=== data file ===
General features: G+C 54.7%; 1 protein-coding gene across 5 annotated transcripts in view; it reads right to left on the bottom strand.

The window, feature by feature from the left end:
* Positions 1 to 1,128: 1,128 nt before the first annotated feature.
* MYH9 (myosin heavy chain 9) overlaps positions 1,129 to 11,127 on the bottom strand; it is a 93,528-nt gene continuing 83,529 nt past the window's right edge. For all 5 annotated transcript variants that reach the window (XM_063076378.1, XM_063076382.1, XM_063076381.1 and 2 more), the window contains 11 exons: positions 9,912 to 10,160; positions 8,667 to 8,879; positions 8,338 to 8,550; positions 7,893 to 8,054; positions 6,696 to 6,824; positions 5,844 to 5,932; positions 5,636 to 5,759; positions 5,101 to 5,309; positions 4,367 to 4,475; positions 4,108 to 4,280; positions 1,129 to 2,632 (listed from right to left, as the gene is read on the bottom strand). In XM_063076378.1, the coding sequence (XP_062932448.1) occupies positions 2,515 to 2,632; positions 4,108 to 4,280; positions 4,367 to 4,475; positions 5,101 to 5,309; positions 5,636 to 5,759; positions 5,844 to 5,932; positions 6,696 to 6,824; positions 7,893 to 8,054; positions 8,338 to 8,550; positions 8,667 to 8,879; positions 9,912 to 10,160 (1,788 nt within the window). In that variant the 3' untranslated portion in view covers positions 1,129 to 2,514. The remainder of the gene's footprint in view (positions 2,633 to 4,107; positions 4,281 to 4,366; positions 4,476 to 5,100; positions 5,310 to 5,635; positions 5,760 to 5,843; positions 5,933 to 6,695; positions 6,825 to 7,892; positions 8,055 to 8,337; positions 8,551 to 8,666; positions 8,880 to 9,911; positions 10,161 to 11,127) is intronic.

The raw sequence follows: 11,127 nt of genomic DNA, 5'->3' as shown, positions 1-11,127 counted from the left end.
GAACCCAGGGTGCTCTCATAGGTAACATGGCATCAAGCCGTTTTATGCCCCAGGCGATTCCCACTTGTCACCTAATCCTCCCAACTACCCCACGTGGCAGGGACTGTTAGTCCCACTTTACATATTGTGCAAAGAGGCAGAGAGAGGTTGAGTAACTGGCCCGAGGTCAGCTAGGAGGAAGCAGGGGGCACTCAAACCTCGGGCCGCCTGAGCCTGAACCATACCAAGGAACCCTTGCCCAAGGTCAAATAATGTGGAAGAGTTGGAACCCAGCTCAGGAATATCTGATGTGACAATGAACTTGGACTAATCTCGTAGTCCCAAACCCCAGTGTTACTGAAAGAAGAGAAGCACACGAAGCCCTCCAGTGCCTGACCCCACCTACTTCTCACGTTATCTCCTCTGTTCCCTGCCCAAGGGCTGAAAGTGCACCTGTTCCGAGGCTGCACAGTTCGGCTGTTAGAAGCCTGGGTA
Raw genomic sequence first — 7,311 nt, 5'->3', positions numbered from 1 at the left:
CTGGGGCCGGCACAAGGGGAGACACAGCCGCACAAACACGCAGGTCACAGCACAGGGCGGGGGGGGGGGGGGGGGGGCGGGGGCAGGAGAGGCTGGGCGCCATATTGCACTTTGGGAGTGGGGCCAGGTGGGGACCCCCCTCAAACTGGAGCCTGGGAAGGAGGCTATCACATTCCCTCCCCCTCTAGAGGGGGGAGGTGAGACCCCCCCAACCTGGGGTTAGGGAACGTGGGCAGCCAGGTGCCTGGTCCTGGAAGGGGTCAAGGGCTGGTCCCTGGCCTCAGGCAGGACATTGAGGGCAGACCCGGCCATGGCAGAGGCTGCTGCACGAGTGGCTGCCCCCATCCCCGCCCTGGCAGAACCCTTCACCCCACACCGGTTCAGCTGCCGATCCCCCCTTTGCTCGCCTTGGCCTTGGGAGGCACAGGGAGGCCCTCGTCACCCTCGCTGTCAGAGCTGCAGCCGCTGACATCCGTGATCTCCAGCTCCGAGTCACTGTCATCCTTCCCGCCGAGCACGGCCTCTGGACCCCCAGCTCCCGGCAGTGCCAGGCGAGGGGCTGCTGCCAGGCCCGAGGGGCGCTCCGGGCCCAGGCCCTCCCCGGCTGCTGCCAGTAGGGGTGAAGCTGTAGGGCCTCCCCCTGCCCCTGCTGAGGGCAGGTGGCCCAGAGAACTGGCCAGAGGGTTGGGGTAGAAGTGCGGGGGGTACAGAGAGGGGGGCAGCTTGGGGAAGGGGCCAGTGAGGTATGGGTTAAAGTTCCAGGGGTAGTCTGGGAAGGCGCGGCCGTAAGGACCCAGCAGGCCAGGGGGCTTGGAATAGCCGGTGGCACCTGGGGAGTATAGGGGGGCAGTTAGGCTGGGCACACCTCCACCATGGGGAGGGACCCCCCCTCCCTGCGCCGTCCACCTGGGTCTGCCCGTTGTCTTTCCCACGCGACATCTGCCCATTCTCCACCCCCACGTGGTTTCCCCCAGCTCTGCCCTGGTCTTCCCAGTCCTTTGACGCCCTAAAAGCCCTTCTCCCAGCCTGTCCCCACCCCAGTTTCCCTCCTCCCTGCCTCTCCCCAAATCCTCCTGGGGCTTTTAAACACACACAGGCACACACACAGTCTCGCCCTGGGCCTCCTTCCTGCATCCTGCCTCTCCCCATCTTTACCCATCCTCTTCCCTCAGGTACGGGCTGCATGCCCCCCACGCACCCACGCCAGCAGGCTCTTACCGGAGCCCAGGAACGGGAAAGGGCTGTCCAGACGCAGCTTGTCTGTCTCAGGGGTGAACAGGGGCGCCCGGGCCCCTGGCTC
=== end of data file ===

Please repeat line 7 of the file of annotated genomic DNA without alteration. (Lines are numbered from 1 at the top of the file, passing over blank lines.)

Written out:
Raw genomic sequence first — 7,311 nt, 5'->3', positions numbered from 1 at the left: